All About Probate & Administration (Singapore Edition)
Updated: Nov 19, 2021
What happens after a loved one dies?
Apart from getting a death certificate and planning for a funeral, the other important thing you should do is to go through the probate or administration process and get a ‘Grant’ from the court in order to have the official right to manage your loved one’s money, property, and other assets.
(Note: For Muslims, Muslim (Islamic) law will apply instead. Read How Does Muslim Inheritance Work in Singapore? for more information.)
What is Probate and Administration?
Probate and administration is the legal process where the executor (person appointed in a will) applies for a Grant of Probate or administrator (person appointed by the court) applies for a Grant of Letters of Administration. Both are legal documents issued by the court for the executor or administrator to have the legal power to manage and distribute the deceased’s estate.
The application usually takes around 2-3 months, but depending on complexity, it may take longer.
What is the Difference Between Grant of Probate & Grant of Letters of Administration?
When you have a will, your appointed person (the executor) will apply for a Grant of Probate.
Without a will, if the will can’t be found or if there is no executor because, for example:
No executor is appointed in the will
Executors appointed are incapable of carrying out instructions in the will
Executor doesn’t want to be an executor
Executors are dead
The court will choose one or more person(s) (called administrator(s)) most suitable to manage the deceased’s assets, and Letters of Administration will be granted instead.
You can apply for a Grant of Letters of Administration if you are:
A beneficiary (person entitled to a share of the estate)
At least 21 years old
Have a sound mind (doesn’t lack mental capacity)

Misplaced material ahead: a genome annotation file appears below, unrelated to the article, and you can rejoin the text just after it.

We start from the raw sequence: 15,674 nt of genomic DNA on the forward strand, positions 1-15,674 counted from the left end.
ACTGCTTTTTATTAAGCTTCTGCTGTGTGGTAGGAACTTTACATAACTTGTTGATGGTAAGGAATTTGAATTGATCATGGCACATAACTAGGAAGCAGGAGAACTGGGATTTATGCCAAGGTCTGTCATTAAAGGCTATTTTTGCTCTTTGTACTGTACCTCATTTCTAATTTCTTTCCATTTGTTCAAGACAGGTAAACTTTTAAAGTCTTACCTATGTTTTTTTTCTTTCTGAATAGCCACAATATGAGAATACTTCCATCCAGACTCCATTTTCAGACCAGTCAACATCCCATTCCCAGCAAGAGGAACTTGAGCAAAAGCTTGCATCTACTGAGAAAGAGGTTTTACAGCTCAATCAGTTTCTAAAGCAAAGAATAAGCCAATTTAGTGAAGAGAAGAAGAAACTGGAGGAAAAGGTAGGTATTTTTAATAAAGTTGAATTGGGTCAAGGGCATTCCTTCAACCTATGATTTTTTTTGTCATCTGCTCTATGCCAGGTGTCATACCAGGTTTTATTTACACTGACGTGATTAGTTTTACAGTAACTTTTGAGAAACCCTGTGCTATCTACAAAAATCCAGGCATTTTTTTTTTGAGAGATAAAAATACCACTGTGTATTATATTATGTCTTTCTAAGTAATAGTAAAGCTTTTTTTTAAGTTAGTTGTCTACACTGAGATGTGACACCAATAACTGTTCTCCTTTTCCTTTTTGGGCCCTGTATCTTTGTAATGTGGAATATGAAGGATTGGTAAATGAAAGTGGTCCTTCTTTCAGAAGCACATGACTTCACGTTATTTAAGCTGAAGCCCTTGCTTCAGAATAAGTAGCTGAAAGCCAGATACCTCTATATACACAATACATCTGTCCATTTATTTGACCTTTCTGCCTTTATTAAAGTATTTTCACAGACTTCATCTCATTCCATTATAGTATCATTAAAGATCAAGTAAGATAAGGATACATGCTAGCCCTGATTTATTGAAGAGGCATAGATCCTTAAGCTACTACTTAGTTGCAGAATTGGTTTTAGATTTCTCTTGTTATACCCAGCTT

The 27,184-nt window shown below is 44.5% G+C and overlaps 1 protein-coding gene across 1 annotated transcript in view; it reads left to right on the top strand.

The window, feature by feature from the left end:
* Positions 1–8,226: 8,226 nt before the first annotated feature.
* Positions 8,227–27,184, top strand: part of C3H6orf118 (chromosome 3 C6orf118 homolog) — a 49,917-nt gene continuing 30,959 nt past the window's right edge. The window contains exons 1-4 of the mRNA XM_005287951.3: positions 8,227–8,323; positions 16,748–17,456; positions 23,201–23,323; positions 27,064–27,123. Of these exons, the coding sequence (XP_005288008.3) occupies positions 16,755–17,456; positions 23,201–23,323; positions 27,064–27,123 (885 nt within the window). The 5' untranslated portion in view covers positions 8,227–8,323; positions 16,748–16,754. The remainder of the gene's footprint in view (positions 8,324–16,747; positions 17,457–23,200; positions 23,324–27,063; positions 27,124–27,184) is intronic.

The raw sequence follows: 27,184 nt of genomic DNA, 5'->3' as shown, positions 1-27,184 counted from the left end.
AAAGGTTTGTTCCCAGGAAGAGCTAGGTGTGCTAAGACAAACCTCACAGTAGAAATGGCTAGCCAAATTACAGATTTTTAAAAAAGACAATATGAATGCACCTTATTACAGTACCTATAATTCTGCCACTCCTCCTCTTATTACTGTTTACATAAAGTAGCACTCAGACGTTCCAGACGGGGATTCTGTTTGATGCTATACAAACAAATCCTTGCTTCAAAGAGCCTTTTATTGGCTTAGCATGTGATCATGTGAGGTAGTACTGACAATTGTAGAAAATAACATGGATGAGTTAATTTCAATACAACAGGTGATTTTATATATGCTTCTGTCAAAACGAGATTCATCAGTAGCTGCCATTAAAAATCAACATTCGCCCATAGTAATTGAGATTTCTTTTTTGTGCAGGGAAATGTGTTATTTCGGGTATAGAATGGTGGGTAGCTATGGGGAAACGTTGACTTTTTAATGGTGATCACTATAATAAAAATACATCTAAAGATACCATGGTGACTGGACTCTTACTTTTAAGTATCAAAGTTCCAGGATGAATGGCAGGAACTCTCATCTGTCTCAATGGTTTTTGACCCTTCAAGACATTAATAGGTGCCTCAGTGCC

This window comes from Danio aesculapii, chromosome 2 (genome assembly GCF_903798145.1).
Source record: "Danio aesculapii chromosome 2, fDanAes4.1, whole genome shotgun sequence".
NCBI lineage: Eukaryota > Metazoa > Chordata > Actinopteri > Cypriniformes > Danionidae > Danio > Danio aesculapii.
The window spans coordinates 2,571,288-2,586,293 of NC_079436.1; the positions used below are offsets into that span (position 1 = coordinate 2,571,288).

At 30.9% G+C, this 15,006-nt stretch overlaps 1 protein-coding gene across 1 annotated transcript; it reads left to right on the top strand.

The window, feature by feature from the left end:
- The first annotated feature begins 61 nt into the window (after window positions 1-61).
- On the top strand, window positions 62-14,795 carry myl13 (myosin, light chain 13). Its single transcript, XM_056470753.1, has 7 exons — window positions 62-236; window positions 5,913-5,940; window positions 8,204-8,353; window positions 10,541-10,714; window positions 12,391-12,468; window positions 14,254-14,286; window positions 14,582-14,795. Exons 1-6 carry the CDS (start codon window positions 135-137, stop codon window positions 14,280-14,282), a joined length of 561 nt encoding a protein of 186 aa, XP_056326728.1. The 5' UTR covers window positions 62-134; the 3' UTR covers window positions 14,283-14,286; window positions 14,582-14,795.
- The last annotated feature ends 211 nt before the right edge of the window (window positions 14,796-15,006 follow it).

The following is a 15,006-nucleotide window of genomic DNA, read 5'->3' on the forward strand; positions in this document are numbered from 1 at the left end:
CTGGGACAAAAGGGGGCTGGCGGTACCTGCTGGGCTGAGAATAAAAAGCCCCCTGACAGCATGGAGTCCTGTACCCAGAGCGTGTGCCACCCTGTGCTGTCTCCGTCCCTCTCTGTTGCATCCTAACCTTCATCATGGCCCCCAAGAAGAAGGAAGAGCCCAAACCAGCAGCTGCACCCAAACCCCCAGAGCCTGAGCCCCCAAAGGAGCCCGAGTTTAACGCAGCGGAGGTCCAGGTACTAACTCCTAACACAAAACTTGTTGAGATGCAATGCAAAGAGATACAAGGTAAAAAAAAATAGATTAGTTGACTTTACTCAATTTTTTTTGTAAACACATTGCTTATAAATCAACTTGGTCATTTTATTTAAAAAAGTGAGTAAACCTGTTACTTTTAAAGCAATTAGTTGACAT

What if No Next-Of-Kin Applies for the Grant of Letters of Administration?
When no next-of-kin applies, the Court may appoint whomever they think is suitable, which may include a creditor of the deceased.
What are the Duties of the Executor & Administrator?
The duties of an executor or administrator is to apply for the grant, clear the deceased’s debts and distribute the assets either according to the will, or in the absence of a will, based on the intestacy law.
As an executor or administrator, you may want to consider opening a separate bank account to manage the monies of the deceased estates to avoid mixing your money with the deceased’s money. It helps you keep proper records so that when the beneficiaries ask for a detailed accounting (which they are allowed to), there won’t be unnecessary disputes. Disputes can result in law suits, which will cost you time, money and emotional stress.
How Many Executors Can You Appoint in Your Will?
Usually, a maximum of 4 executors are appointed.
Note: Section 6(1) of the Probate and Administration Act says "Probate or letters of administration shall not be granted to more than 4 persons in respect of the same property."
The probate process is tedious. Having more executors means more help and keeping each other in check, but that also means potential for more disagreements because usually, they all have to agree before matters can proceed. Generally, it's ideal to have 1-2 main executors with the potential for substitute executors in case the main executors can't fulfill their duties for any reason.
How to Get a Grant of Probate or Letters of Administration?
Before starting the process, you might want to first consider the following:
1. Is there a need to get a grant?
Some assets such as Central Provident Fund (“CPF”) monies, insurance with nominations, jointly owned properties (eg. joint tenancy flats, joint bank accounts, etc.) do not need a Grant to be distributed.
2. What is the value of the deceased asset?
Less than $50,000
You can consider applying to the Public Trustee to administer the estate. If the Public Trustee agrees to administer the estate, a Grant is not needed, and thus, you don’t have to go through administration.
Please note that there are a list of circumstances where the Public Trustee cannot help administer the estate. Check here for more information.
$5 million and below
You will file to the Family Justice Court.
*Note: If the estate value is above SG$3 million, higher filing fees will apply.